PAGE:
The Villisca Axe Murders

Welcome to Weird Wednesday! Today we’re headed to the site of a big tragedy in a small town.

On the night of June 10, 1912, eight people were murdered with an axe in a house in Villisca, Iowa. Josiah Moore (shown above), and his wife Sarah, along with their four children and two neighbor children, were killed in their beds by a person who has never been identified. And I mean never—the internet doesn’t even have a favorite suspect. I’m not going to cover the worst details of the crime in this post; for the most in-depth coverage see the former website for the house on the wayback machine, and the other sources linked below.

I used to live in Iowa, and I have actually been to the “Villisca Axe Murder House,” now a museum and historical site, and a frequent host to ghost tours. Visitors are free to leave their mark on the rafters in the barn, writing messages which range from the usual names and dates to oddly creepy warnings like “Don’t stand on your head in the kids’ room.” On my visit I was struck by how little has changed, though Iowa has traveled more than a century into the future: at the end of our tour, we were discussing suspects and expressing sympathy for the victims, exactly as people have been doing outside that house for over 100 years.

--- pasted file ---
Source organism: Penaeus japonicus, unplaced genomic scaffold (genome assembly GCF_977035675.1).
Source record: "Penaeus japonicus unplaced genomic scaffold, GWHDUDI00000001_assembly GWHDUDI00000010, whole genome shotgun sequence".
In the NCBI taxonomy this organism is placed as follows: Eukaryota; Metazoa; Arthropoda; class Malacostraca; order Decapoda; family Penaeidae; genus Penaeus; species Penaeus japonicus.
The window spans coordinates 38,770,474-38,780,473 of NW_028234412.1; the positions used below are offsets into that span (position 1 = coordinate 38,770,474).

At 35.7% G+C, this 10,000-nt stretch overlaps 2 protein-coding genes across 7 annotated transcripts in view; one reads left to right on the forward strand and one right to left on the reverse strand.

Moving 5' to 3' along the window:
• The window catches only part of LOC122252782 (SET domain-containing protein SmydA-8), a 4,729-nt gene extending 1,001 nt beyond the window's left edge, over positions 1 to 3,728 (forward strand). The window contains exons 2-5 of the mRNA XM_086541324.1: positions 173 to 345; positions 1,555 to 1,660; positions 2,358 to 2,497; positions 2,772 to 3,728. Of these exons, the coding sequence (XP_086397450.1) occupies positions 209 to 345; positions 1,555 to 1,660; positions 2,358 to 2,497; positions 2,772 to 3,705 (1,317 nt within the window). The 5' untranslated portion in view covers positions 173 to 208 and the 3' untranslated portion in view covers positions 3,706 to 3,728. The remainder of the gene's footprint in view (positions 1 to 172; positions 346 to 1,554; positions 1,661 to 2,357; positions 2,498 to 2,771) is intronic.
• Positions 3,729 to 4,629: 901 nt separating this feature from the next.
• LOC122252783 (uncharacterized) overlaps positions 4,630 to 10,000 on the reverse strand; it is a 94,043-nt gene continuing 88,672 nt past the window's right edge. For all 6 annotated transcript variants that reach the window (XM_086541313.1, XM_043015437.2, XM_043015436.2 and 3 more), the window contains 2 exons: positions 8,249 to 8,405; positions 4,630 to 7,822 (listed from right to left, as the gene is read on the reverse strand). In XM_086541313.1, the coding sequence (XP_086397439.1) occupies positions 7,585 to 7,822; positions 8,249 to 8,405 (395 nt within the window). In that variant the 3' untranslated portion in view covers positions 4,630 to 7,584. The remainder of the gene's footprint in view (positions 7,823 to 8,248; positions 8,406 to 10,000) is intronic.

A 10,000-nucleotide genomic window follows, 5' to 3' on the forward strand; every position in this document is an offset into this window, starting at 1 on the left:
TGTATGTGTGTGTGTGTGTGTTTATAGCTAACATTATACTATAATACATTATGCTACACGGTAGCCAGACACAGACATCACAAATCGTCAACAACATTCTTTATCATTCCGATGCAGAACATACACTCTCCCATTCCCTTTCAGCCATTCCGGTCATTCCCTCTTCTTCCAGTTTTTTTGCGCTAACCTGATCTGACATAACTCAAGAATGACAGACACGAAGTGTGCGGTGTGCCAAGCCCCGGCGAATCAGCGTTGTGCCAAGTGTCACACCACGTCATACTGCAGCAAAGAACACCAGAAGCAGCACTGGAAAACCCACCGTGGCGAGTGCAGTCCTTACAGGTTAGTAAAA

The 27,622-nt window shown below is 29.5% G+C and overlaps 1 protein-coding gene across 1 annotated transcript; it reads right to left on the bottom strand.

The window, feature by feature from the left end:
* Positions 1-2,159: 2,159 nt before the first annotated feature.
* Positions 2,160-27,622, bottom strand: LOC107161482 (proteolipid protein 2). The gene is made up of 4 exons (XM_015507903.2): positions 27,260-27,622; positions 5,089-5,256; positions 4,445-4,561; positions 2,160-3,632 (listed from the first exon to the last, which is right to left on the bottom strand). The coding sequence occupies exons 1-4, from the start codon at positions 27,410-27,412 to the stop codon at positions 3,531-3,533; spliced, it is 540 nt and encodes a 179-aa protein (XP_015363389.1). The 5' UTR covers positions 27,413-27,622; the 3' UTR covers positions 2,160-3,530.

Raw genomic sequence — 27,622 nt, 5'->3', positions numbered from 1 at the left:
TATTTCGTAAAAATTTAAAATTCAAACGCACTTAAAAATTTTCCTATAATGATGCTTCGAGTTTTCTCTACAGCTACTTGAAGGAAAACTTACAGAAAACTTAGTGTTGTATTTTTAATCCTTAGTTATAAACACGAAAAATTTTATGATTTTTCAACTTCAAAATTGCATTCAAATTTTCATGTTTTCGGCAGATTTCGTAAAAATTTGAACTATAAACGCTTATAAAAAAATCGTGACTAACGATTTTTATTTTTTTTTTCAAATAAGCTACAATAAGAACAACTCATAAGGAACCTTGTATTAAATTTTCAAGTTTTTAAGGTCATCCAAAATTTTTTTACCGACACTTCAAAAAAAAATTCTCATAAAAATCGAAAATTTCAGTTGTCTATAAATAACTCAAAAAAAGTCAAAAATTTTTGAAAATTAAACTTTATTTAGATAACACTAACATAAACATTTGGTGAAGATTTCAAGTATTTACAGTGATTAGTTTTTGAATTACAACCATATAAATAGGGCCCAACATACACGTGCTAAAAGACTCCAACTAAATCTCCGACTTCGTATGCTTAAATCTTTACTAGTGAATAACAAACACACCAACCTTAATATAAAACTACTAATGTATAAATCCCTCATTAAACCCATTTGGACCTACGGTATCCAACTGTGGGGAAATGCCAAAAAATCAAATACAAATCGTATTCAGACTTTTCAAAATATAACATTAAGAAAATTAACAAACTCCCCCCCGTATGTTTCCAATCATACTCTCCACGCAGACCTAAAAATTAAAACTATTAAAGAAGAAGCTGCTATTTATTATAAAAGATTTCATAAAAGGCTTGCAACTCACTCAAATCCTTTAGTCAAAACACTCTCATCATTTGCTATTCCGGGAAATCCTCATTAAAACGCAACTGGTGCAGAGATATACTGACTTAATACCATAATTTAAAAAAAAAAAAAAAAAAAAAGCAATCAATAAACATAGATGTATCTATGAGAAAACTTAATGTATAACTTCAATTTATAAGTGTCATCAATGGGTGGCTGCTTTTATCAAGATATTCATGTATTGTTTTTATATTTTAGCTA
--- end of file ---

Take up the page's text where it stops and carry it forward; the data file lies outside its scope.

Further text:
The murder suspects range from people who were said to be violently mentally ill, to people with a grudge against the family, to a mistaken murderer who got the address wrong, to a serial killer riding the nearby railway. The early investigation was not up to modern standards and let the whole town walk through the house to view evidence, and then follow the bloodhounds around in a giant crowd. (To be fair, we’re still touring that house 111 years later.)

As always on Weird Wednesday, we’re going to focus on the odd and possibly paranormal in a story, to generate some writing prompts. So let’s look into a few shadowed corners of this case.

The Closet

According to an early rumor about the case, there was evidence the killer hid in a closet and left cigarette butts, and the mark of his own butt on a bale of cotton batting, to show he’d been in the house before the family got home that night at 9:30. Then the killer waited until at least midnight to actually attack.

So first of all, this isn’t based on any actual evidence. But it would make for a good story, because in June in Iowa in a little house without air conditioning, those closets would be sweltering. How would a murderer withstand hours in a tiny, overheated space? Could he be incredibly disciplined? Could he be having a psychotic break? Sneaking onto the paranormal side of things, could he be a ghost or inhuman creature? What would happen if a murderer attempted to hide in a closet and fainted from heat exhaustion?


Nobody woke up

This part is almost true. There’s evidence that only one person in the house woke up before being murdered: one of the neighbor girls downstairs. Everyone else was killed in their sleep, probably starting with the parents. But that’s quite a feat considering eight sleeping people were in just 3 rooms. Neighbors reported hearing some inconclusive sounds, but nothing that would cause alarm. The crime wasn’t discovered until a neighbor noticed the house was silent at breakfast time.